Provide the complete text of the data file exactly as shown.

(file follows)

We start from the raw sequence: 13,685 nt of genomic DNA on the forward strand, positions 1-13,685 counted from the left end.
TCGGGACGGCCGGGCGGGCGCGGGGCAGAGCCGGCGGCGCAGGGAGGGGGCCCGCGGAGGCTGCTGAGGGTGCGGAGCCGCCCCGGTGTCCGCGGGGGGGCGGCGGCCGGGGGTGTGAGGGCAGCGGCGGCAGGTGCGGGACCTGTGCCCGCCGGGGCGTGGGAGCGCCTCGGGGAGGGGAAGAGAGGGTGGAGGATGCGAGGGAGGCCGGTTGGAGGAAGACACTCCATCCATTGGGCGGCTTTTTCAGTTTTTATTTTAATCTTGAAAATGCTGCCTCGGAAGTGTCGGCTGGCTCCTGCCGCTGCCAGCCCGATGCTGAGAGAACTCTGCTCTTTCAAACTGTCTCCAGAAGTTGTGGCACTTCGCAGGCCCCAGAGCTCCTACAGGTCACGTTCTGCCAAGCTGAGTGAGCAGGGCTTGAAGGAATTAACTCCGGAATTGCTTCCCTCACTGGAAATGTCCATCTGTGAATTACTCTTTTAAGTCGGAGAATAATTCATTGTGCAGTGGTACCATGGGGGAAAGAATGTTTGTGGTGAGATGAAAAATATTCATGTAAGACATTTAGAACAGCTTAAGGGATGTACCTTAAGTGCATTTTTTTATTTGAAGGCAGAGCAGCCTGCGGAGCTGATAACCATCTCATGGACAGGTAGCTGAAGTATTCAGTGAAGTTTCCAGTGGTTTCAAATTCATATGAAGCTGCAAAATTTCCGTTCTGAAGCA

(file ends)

We start from the raw sequence: 13,685 nt of genomic DNA on the forward strand, positions 1-13,685 counted from the left end.
TCGGGACGGCCGGGCGGGCGCGGGGCAGAGCCGGCGGCGCAGGGAGGGGGCCCGCGGAGGCTGCTGAGGGTGCGGAGCCGCCCCGGTGTCCGCGGGGGGGCGGCGGCCGGGGGTGTGAGGGCAGCGGCGGCAGGTGCGGGACCTGTGCCCGCCGGGGCGTGGGAGCGCCTCGGGGAGGGGAAGAGAGGGTGGAGGATGCGAGGGAGGCCGGTTGGAGGAAGACACTCCATCCATTGGGCGGCTTTTTCAGTTTTTATTTTAATCTTGAAAATGCTGCCTCGGAAGTGTCGGCTGGCTCCTGCCGCTGCCAGCCCGATGCTGAGAGAACTCTGCTCTTTCAAACTGTCTCCAGAAGTTGTGGCACTTCGCAGGCCCCAGAGCTCCTACAGGTCACGTTCTGCCAAGCTGAGTGAGCAGGGCTTGAAGGAATTAACTCCGGAATTGCTTCCCTCACTGGAAATGTCCATCTGTGAATTACTCTTTTAAGTCGGAGAATAATTCATTGTGCAGTGGTACCATGGGGGAAAGAATGTTTGTGGTGAGATGAAAAATATTCATGTAAGACATTTAGAACAGCTTAAGGGATGTACCTTAAGTGCATTTTTTTATTTGAAGGCAGAGCAGCCTGCGGAGCTGATAACCATCTCATGGACAGGTAGCTGAAGTATTCAGTGAAGTTTCCAGTGGTTTCAAATTCATATGAAGCTGCAAAATTTCCGTTCTGAAGCA